Displaying news 511 - 540 of 574 in total
On August 15, 2005 at approximately 7:11 p.m. Pacific Daylight Time, NASA's Spitzer Space Telescope will begin its 10,000th hour of science observations.
Since its launch nearly two years ago, NASA's Spitzer Space Telescope has taken the public on a journey to the darkest and dustiest places of the cosmos. Its stunning infrared images continue to dazzle us with new views of hidden nebulas and whirling galaxies. Some people might think those images magically arrive from space, while astronomers have a better understanding of the complex process involved in creating Spitzer pictures.
Later this month, the Spitzer Space Telescope will look toward the recently-discovered planet beyond Pluto, an object identified as 2003UB313. After the new object was announced, the Spitzer team discovered that the telescope's previous observations of the object were unsuccessful because of an error in the parameters used to target it. A successful Spitzer detection will determine the object's size. If Spitzer does not see it, astronomers will be able to place a solid upper limit on its size. The object was discovered by Dr. Michael Brown of Caltech, along with Dr. Chad Trujillo of Gemini Observatory in Hawaii, and Dr. David Rabinowitz of Yale University in Connecticut.
NASA's Spitzer Space Telescope has found the ingredients for life all the way back to a time when the universe was a mere youngster.
For the second time, Spitzer Legacy science teams have released their most recent data and value-added projects to the public via the World Wide Web.
Smiling, Spitzer Staff Scientist Dr. Ranga-Ram Chary silently watched as 17-year old Katie Mills explained a complex plot of spikes and dips to Pasadena Star News reporter Kimm Groshong. Ironically, just two days before this interview, upon her arrival at the Spitzer Science Center (SSC), the North Carolina teen worried that she wasn't "smart enough to do Dr. Chary's job."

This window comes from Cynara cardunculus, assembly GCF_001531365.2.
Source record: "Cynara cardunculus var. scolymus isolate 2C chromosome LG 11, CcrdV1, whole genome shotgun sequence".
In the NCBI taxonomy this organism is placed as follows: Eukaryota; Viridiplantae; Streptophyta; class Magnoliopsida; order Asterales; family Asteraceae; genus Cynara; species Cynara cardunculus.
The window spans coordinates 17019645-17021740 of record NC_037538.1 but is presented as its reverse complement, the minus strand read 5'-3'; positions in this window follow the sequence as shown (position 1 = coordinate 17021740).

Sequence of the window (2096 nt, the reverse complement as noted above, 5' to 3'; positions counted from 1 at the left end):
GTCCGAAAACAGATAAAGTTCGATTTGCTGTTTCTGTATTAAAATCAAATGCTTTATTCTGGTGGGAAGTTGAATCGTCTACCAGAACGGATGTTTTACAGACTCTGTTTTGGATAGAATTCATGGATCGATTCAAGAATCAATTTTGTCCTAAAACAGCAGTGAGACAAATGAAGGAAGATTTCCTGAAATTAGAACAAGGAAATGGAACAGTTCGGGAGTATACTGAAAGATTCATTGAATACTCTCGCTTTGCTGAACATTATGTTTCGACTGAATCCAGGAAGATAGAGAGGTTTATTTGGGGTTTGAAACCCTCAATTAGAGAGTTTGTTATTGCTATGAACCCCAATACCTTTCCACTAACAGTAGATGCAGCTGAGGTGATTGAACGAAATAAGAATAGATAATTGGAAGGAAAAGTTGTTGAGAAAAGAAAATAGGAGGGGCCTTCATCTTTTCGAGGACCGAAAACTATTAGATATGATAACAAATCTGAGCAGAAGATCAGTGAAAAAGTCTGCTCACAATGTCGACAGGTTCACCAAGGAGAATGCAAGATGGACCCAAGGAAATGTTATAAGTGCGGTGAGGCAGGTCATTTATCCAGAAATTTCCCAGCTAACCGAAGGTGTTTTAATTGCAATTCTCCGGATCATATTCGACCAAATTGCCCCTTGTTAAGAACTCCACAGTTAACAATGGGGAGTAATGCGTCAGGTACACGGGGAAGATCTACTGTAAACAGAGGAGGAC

On June 22, 2005, NASA honored the Spitzer Space Telescope's groundbreaking contributions to the field of astronomy at the NASA Honor Awards ceremony, hosted by the Jet Propulsion Laboratory in Pasadena, Calif.
Locked in the core of comet Tempel 1 are mystery ingredients that may explain the creation of planets, and the conditions of the early solar system. After six years of preparation and 268 million miles of travel, NASA's Deep Impact spacecraft will finally unleash these secrets by placing its impactor spacecraft in the path of the hurtling comet, which is zooming along at a relative speed of 23,000 miles per hour. This collision will create a plume of cosmic dust and a large crater on the face of the comet. Watching from the sideline will be Deep Impact's flyby spacecraft and, farther away, the Spitzer Space Telescope.
An enormous light echo etched in the sky by a fitful dead star was spotted by the infrared eyes of NASA's Spitzer Space Telescope.
On July 4, NASA's Deep Impact spacecraft will attempt an extraordinarily daring encounter with the far-flung comet Tempel 1, which is hurtling through space at tens of thousands of miles per hour. As if that is not challenging enough, the comet's size, shape and other characteristics are not entirely known.
Twice a year, the American Astronomical Society, or AAS, meets so scientists can share their research with their peers. The 206th AAS meeting is taking place from May 29 through June 2, 2005 in Minneapolis, and many Spitzer researchers are attending.